The MacStories Weekly is always a great read (seriously, you should subscribe), but it’s the Tips with Ticci section that I love the most. In this latest installment, Federico dropped this nugget on how you should essentially just create your own Emoji keyboard:
I find the process of switching between the regular keyboard and the emoji one annoying, and even if I use Emoji++ to browse and send emoji to my friends, I’d prefer an integrated experience with the standard iOS keyboard. Because I realized that I’m always trying to type emoji as old-school emoticons such as and XD, I finally pulled the trigger and set up native iOS shortcuts for them. Go to Settings > General > Keyboard > Shortcuts, and create shortcuts for phrases (the actual emoji you’ll want to use) for classic abbreviations. These shortcuts will automatically expand as you type in any iOS app and they will even sync across devices with iCloud.
Honestly, much like Federico, I’m surprised I haven’t already set this up before. I already have quite a few shortcuts set up in there, so these will just add to that. But it’s simple, and brilliant. No more switching — simply type in emoticons I’m already used to and watch them turn into Emoji.
I’d prefer to just do this with TextExpander, but the iOS implementation of keyboards really bothers me and makes things much harder than it should be.
Stephen Hackett shares his thoughts on Amazon Prime, and I agree with everything.
…Prime is so much more than shipping, and at the end of the day, I think Amazon should be doing a better job at pitching that. The shotgun approach currently in use leads to confusion and can be downright overwhelming at times.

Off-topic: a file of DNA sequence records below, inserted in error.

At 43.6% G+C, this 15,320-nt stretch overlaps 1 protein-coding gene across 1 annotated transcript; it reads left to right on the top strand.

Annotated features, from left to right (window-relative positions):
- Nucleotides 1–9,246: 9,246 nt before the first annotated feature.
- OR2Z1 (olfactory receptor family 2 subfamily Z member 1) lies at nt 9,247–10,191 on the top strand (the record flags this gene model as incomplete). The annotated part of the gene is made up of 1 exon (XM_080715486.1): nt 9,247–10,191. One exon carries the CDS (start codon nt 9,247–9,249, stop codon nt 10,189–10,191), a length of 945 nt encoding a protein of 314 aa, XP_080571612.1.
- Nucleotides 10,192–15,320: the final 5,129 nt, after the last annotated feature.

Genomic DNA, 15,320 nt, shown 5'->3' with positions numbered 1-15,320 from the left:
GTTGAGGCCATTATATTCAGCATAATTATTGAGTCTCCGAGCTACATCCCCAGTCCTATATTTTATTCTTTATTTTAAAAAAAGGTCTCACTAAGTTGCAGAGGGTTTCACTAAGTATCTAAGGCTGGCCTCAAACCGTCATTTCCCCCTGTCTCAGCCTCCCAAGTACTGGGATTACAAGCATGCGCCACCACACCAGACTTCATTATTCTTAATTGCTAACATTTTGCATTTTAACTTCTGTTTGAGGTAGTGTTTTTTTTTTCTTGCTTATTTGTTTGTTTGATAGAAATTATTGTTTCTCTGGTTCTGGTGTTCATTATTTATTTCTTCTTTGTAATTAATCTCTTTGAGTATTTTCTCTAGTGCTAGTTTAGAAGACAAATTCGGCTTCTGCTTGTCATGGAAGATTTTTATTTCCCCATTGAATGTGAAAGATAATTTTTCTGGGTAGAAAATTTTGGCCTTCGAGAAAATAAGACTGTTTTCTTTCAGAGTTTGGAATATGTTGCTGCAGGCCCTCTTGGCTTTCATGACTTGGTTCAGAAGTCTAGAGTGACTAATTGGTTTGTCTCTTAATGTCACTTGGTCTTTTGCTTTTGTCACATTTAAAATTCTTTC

There’s so much of Prime that I don’t use, but I sure do love the free shipping on essentially everything I order.
No matter the politics, the web is creating quite an awesome time for us to live in. A great get for Medium, which is quickly becoming a place for top writers to publish content.
Dr. Drang summed up all the recent Apple hoopla quite nicely, and presented the viewpoint I relate to most:
Are you as enthusiastic about demonstrating recent versions of OS X as you were about Leopard? Have you avoided family members who keep asking you why their iPhones don’t have enough free space to install iOS 8? Do you think it might be better if your friends stick with Android because then you won’t feel responsible if some of their data doesn’t sync?
I think a lot of us have lost our spirit, and that’s problem for Apple. Apple may not think so—it’s financial statements would argue that it’s in great shape—but it’s being buoyed by an excellent run of hardware releases and a certain amount of inertia. Eventually, though, it runs the risk of becoming another Microsoft, with users who do more complaining than praising. When a company’s best users lose their spirit, it loses their leverage.
Bolded for my emphasis. Simple things like that shouldn’t be an issue. When it’s difficult to present my family and friends with simple answers to these basic questions, it sucks. They all now complain about their iOS devices the same amount as their Microsoft PCs.
Ting announced yesterday that it’s expanding its offerings into home internet, including fiber.
To start, the service will be located in Charlottesville, Virginia after the purchase of a majority stake in Blue Ridge InternetWorks. Much like all the other fiber offerings (mostly Google), I’m bummed that this isn’t in Jacksonville, but I’m excited that it’s progressing somewhere.
Let’s all hope Ting succeeds.